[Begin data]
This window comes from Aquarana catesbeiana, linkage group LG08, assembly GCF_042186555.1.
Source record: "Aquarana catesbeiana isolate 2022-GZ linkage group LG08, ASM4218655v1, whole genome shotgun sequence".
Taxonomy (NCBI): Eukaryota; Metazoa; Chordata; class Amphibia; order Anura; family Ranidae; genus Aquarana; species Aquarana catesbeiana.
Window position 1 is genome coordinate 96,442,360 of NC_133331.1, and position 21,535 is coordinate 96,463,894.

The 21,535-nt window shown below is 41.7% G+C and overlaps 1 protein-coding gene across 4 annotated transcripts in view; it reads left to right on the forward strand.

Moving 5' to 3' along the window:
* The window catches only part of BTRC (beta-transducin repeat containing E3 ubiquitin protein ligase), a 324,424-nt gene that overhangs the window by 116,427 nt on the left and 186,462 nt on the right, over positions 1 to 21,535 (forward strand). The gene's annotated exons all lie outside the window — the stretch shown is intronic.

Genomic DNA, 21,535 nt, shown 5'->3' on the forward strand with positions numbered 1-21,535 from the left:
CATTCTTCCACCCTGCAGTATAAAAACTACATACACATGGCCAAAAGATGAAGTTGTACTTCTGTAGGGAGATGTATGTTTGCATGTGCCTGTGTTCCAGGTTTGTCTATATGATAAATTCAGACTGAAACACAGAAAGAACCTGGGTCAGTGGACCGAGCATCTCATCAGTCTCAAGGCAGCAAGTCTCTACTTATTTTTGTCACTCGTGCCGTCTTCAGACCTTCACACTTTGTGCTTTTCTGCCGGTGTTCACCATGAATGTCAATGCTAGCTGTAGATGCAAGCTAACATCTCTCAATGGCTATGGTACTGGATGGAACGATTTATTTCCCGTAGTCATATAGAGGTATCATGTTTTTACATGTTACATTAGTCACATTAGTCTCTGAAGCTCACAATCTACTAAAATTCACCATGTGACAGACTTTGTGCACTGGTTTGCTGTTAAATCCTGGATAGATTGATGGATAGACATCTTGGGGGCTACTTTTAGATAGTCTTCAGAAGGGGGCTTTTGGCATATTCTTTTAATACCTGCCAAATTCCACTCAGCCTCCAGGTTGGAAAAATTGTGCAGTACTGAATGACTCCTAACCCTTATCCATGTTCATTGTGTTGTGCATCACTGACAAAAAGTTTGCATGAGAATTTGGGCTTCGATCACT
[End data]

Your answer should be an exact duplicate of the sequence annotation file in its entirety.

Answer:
This window comes from Aquarana catesbeiana, linkage group LG08, assembly GCF_042186555.1.
Source record: "Aquarana catesbeiana isolate 2022-GZ linkage group LG08, ASM4218655v1, whole genome shotgun sequence".
Taxonomy (NCBI): Eukaryota; Metazoa; Chordata; class Amphibia; order Anura; family Ranidae; genus Aquarana; species Aquarana catesbeiana.
Window position 1 is genome coordinate 96,442,360 of NC_133331.1, and position 21,535 is coordinate 96,463,894.

The 21,535-nt window shown below is 41.7% G+C and overlaps 1 protein-coding gene across 4 annotated transcripts in view; it reads left to right on the forward strand.

Moving 5' to 3' along the window:
* The window catches only part of BTRC (beta-transducin repeat containing E3 ubiquitin protein ligase), a 324,424-nt gene that overhangs the window by 116,427 nt on the left and 186,462 nt on the right, over positions 1 to 21,535 (forward strand). The gene's annotated exons all lie outside the window — the stretch shown is intronic.

Genomic DNA, 21,535 nt, shown 5'->3' on the forward strand with positions numbered 1-21,535 from the left:
CATTCTTCCACCCTGCAGTATAAAAACTACATACACATGGCCAAAAGATGAAGTTGTACTTCTGTAGGGAGATGTATGTTTGCATGTGCCTGTGTTCCAGGTTTGTCTATATGATAAATTCAGACTGAAACACAGAAAGAACCTGGGTCAGTGGACCGAGCATCTCATCAGTCTCAAGGCAGCAAGTCTCTACTTATTTTTGTCACTCGTGCCGTCTTCAGACCTTCACACTTTGTGCTTTTCTGCCGGTGTTCACCATGAATGTCAATGCTAGCTGTAGATGCAAGCTAACATCTCTCAATGGCTATGGTACTGGATGGAACGATTTATTTCCCGTAGTCATATAGAGGTATCATGTTTTTACATGTTACATTAGTCACATTAGTCTCTGAAGCTCACAATCTACTAAAATTCACCATGTGACAGACTTTGTGCACTGGTTTGCTGTTAAATCCTGGATAGATTGATGGATAGACATCTTGGGGGCTACTTTTAGATAGTCTTCAGAAGGGGGCTTTTGGCATATTCTTTTAATACCTGCCAAATTCCACTCAGCCTCCAGGTTGGAAAAATTGTGCAGTACTGAATGACTCCTAACCCTTATCCATGTTCATTGTGTTGTGCATCACTGACAAAAAGTTTGCATGAGAATTTGGGCTTCGATCACT